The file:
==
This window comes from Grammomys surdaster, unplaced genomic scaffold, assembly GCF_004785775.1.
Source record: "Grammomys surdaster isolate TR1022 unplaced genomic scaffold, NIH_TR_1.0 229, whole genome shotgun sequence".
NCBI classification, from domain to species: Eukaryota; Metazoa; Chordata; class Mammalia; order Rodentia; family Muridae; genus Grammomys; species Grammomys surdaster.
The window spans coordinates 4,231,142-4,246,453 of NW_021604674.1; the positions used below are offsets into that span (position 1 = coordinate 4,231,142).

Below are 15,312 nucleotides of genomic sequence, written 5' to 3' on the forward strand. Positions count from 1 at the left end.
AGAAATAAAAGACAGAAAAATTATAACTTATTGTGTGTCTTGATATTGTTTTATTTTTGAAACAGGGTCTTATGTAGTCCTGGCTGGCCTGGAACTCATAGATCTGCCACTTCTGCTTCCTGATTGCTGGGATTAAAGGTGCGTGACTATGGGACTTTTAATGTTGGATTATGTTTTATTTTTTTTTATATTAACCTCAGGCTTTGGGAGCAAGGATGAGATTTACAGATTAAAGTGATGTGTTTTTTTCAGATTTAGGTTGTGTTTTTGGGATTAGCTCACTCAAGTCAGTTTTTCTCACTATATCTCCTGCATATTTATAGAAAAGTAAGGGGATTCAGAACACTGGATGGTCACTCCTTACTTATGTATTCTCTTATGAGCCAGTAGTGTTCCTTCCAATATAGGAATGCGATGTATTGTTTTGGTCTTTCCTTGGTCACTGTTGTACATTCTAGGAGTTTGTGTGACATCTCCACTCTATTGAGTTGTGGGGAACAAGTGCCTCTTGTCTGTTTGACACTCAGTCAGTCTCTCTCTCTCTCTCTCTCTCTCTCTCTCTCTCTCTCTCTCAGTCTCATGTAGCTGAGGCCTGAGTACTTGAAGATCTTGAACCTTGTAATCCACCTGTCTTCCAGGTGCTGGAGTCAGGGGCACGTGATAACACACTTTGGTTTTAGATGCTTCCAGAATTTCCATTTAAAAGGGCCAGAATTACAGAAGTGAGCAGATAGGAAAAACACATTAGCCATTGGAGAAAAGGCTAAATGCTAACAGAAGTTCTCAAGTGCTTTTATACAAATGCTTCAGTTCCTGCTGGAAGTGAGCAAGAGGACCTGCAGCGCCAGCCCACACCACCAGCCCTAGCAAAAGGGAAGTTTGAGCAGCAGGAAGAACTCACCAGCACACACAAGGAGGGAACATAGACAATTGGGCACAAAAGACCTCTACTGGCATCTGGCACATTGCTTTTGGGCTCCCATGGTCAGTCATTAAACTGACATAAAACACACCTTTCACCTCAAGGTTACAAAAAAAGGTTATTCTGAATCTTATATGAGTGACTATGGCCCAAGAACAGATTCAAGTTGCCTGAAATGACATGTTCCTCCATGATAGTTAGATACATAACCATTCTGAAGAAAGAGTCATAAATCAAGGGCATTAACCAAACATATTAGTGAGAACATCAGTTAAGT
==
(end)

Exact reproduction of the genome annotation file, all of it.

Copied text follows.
This window comes from Grammomys surdaster, unplaced genomic scaffold, assembly GCF_004785775.1.
Source record: "Grammomys surdaster isolate TR1022 unplaced genomic scaffold, NIH_TR_1.0 229, whole genome shotgun sequence".
NCBI classification, from domain to species: Eukaryota; Metazoa; Chordata; class Mammalia; order Rodentia; family Muridae; genus Grammomys; species Grammomys surdaster.
The window spans coordinates 4,231,142-4,246,453 of NW_021604674.1; the positions used below are offsets into that span (position 1 = coordinate 4,231,142).

Below are 15,312 nucleotides of genomic sequence, written 5' to 3' on the forward strand. Positions count from 1 at the left end.
AGAAATAAAAGACAGAAAAATTATAACTTATTGTGTGTCTTGATATTGTTTTATTTTTGAAACAGGGTCTTATGTAGTCCTGGCTGGCCTGGAACTCATAGATCTGCCACTTCTGCTTCCTGATTGCTGGGATTAAAGGTGCGTGACTATGGGACTTTTAATGTTGGATTATGTTTTATTTTTTTTTATATTAACCTCAGGCTTTGGGAGCAAGGATGAGATTTACAGATTAAAGTGATGTGTTTTTTTCAGATTTAGGTTGTGTTTTTGGGATTAGCTCACTCAAGTCAGTTTTTCTCACTATATCTCCTGCATATTTATAGAAAAGTAAGGGGATTCAGAACACTGGATGGTCACTCCTTACTTATGTATTCTCTTATGAGCCAGTAGTGTTCCTTCCAATATAGGAATGCGATGTATTGTTTTGGTCTTTCCTTGGTCACTGTTGTACATTCTAGGAGTTTGTGTGACATCTCCACTCTATTGAGTTGTGGGGAACAAGTGCCTCTTGTCTGTTTGACACTCAGTCAGTCTCTCTCTCTCTCTCTCTCTCTCTCTCTCTCTCTCTCTCTCAGTCTCATGTAGCTGAGGCCTGAGTACTTGAAGATCTTGAACCTTGTAATCCACCTGTCTTCCAGGTGCTGGAGTCAGGGGCACGTGATAACACACTTTGGTTTTAGATGCTTCCAGAATTTCCATTTAAAAGGGCCAGAATTACAGAAGTGAGCAGATAGGAAAAACACATTAGCCATTGGAGAAAAGGCTAAATGCTAACAGAAGTTCTCAAGTGCTTTTATACAAATGCTTCAGTTCCTGCTGGAAGTGAGCAAGAGGACCTGCAGCGCCAGCCCACACCACCAGCCCTAGCAAAAGGGAAGTTTGAGCAGCAGGAAGAACTCACCAGCACACACAAGGAGGGAACATAGACAATTGGGCACAAAAGACCTCTACTGGCATCTGGCACATTGCTTTTGGGCTCCCATGGTCAGTCATTAAACTGACATAAAACACACCTTTCACCTCAAGGTTACAAAAAAAGGTTATTCTGAATCTTATATGAGTGACTATGGCCCAAGAACAGATTCAAGTTGCCTGAAATGACATGTTCCTCCATGATAGTTAGATACATAACCATTCTGAAGAAAGAGTCATAAATCAAGGGCATTAACCAAACATATTAGTGAGAACATCAGTTAAGT